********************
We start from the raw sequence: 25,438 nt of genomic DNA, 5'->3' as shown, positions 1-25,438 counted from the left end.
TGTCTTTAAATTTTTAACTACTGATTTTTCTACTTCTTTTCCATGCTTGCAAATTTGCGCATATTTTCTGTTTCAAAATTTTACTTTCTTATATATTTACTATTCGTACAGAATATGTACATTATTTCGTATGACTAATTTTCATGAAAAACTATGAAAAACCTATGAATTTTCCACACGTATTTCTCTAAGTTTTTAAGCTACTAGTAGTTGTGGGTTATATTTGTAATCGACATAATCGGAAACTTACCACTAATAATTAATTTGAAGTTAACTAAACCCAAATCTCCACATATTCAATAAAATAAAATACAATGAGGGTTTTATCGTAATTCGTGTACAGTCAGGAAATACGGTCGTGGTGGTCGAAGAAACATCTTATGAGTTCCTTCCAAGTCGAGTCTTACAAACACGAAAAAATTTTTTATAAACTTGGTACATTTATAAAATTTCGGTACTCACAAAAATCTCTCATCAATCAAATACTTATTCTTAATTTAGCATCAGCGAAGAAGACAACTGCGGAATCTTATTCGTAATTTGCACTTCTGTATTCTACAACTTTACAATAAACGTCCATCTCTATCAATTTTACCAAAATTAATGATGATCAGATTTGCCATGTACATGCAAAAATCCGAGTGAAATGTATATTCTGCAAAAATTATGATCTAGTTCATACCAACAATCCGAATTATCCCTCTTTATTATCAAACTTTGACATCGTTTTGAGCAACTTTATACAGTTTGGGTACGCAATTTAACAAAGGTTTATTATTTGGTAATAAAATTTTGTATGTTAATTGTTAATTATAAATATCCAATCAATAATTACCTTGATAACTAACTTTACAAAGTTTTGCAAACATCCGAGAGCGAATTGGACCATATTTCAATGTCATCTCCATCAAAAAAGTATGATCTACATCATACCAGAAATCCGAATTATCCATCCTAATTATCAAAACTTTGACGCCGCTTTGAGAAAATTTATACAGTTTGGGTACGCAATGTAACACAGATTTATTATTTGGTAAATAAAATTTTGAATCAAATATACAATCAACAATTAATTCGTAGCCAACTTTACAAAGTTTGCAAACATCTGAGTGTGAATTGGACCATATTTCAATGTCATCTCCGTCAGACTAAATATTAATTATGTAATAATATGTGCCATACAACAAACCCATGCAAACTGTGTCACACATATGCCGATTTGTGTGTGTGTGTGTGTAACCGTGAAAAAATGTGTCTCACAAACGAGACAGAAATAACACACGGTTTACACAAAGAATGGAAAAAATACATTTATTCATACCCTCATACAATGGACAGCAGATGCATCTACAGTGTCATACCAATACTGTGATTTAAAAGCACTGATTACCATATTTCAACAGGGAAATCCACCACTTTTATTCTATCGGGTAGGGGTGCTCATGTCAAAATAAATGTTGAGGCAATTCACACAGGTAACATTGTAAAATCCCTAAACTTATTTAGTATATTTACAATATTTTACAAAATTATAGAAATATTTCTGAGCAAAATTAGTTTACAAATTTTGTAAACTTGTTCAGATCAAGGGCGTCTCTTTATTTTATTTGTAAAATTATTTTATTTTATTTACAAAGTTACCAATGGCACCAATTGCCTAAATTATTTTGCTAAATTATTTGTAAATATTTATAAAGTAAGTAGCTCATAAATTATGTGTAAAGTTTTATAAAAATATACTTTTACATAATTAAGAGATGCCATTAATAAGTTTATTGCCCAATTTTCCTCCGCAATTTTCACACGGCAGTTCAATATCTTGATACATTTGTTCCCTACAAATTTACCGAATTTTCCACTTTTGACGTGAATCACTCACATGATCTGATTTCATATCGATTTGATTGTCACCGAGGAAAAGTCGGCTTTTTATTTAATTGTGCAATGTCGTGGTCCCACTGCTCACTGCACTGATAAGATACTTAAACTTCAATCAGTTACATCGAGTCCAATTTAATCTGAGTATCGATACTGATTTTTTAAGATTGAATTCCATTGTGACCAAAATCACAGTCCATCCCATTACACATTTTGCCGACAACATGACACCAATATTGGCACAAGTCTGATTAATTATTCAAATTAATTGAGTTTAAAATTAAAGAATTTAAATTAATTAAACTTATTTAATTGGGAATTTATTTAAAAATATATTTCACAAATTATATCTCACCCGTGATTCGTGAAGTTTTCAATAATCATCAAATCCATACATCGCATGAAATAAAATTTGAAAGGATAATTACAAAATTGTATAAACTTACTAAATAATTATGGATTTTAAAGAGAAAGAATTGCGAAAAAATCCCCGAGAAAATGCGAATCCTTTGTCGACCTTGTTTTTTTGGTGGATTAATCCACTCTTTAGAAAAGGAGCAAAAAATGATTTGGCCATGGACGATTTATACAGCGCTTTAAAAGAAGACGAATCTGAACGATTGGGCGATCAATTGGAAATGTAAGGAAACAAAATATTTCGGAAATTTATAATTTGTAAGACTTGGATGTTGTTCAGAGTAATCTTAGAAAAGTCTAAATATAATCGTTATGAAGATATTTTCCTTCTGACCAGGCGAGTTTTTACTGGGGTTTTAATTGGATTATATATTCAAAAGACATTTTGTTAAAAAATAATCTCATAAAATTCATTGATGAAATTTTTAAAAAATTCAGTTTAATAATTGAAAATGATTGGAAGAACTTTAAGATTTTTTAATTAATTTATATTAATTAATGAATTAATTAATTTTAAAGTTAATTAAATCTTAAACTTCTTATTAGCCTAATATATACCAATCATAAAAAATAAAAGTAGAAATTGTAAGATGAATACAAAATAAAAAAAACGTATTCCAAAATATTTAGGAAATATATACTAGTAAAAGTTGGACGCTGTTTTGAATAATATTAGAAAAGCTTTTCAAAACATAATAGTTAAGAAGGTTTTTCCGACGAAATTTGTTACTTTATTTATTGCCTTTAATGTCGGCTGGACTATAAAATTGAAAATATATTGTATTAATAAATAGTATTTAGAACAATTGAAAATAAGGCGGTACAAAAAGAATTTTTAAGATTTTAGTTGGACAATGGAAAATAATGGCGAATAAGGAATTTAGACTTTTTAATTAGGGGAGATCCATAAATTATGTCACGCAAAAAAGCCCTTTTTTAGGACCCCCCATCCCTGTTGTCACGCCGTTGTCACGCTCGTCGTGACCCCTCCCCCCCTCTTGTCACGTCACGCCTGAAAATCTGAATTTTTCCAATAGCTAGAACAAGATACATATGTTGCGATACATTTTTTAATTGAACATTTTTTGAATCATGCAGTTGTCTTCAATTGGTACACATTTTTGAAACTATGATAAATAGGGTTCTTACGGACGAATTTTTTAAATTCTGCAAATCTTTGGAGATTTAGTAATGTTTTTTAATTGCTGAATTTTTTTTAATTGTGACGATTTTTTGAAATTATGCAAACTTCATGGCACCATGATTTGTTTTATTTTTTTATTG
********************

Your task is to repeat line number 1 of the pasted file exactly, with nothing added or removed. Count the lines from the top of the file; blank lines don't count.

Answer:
We start from the raw sequence: 25,438 nt of genomic DNA, 5'->3' as shown, positions 1-25,438 counted from the left end.